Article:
hysicians use two techniques—comput-
erized tomography (CT) scanning and
positron emission tomography (PET)
imaging—to paint portraits of anatomy and
physiology, respectively.
In CT scanning, an X-ray-emitting device is
positioned around the region of the body being
examined. At the same time, an X-ray detector
is moved in the opposite direction on the other
side of the body. As these parts move, an X-ray
beam passes through the body from hundreds
of different angles. Tissues and organs of vary-
ing composition absorb X rays diF
erently, so the
intensity of X rays reaching the detector varies
from position to position. A computer records the
measurements made by the X-ray detector and
combines them mathematically. This creates on a
viewing screen a sectional image of the internal
body parts (±
g. 2D).
Ordinary X-ray techniques produce two-
dimensional images known as radiographs, X rays,
or films. A CT scan provides three-dimensional
information. The CT scan can also clearly diF
entiate between soft tissues of slightly diF
densities, such as the liver and kidneys, which
cannot be seen in a conventional X-ray image. In
this way, a CT scan can detect abnormal tissue,
such as a tumor. ²or example, a CT scan can tell
whether a sinus headache that does not respond
to antibiotic therapy is caused by a drug-resistant
infection or by a tumor.
PET imaging uses radioactive isotopes
that naturally emit positrons, atypical positively
charged electrons, to detect biochemical activ-
ity in a specific body part. Useful isotopes in
PET imaging include carbon-11, nitrogen-13,
oxygen-15, and fluorine-18. When one of these
isotopes releases a positron, it interacts with a
nearby negatively charged electron. The two
particles destroy each other in an event called
annihilation. At the moment of destruction, two
gamma rays form
and move apart. Special equip-
ment detects the gamma radiation.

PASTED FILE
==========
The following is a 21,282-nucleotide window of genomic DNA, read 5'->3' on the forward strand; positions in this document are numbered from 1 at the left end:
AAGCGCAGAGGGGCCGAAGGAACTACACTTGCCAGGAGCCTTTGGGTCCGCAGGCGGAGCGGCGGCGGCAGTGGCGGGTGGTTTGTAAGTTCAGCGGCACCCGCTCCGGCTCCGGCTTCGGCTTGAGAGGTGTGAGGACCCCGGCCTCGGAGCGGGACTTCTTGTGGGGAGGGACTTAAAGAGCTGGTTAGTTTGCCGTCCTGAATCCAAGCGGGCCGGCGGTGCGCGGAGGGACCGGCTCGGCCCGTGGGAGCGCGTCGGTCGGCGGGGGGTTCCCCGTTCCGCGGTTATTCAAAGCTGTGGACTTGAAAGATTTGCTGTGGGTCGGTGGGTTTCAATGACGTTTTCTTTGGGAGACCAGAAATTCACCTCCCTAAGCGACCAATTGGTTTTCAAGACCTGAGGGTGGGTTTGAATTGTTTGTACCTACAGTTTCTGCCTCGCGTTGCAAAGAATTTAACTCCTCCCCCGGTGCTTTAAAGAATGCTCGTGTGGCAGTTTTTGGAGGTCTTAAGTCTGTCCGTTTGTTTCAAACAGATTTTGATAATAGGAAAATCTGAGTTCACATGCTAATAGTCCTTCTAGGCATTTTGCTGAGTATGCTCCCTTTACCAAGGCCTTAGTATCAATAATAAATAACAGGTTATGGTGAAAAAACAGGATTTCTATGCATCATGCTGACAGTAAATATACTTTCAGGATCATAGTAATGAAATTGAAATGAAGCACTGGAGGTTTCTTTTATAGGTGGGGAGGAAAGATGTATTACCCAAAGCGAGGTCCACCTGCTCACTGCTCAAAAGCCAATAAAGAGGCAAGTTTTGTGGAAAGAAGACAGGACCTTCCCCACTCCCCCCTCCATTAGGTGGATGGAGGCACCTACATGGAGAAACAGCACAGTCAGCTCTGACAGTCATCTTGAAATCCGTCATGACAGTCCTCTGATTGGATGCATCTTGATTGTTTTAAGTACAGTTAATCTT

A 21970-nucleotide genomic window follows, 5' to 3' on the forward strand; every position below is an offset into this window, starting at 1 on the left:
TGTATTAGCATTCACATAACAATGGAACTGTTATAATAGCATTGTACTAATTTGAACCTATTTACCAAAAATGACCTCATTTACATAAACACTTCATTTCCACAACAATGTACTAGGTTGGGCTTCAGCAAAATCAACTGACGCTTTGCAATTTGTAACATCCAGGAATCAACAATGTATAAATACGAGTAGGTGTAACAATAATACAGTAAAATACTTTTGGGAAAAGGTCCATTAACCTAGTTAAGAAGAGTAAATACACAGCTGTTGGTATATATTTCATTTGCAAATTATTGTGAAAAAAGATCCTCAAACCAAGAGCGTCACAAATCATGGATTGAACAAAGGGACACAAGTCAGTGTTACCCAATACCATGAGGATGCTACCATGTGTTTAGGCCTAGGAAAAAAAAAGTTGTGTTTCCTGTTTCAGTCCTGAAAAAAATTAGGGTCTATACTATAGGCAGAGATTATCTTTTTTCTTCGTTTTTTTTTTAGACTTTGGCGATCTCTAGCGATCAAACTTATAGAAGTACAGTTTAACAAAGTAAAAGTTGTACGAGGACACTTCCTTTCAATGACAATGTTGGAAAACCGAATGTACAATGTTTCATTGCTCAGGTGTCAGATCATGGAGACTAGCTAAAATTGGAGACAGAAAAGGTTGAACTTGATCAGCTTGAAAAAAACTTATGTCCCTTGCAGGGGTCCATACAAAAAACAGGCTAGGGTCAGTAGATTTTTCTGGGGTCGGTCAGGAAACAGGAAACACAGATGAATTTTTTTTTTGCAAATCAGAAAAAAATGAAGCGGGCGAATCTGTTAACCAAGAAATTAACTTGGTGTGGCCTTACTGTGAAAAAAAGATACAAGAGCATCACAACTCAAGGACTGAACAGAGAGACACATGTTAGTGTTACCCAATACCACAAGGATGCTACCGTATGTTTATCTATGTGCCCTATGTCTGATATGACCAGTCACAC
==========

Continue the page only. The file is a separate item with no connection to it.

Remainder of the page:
To produce a PET image of biochemically
active tissue, a person is injected with a meta-
bolically active compound that includes a bound
positron-emitting isotope. To study the brain, for
example, a person is injected with glucose con-
taining fluorine-18. After the brain takes up the
isotope-tagged compound, the person rests the
head within a circular array of radiation detectors. A
device records each time two gamma rays are emit-
ted simultaneously and travel in opposite directions
(the result of annihilation). A computer collects and
combines the data and generates a cross-sectional
image. The image indicates the location and rela-
tive concentration of the radioactive isotope in dif-
ferent regions of the brain and can be used to study
those parts metabolizing glucose.
PET images reveal the parts of the brain
affected in such disorders as Huntington dis-
ease, Parkinson disease, epilepsy, and Alzheimer
disease, and they are used to study blood flow
in vessels supplying the brain and heart. The
technology is invaluable for detecting the physi-
ological bases of poorly understood behavioral
disorders, such as obsessive-compulsive disorder.
In this condition, a person repeatedly performs a
certain behavior, such as washing hands, show-
ering, locking doors, or checking to see that the
stove is turned off. PET images of people with
this disorder reveal intense activity in two parts
CT Scanning and PET Imaging
CT scans of (
) the head and (
) the abdomen.
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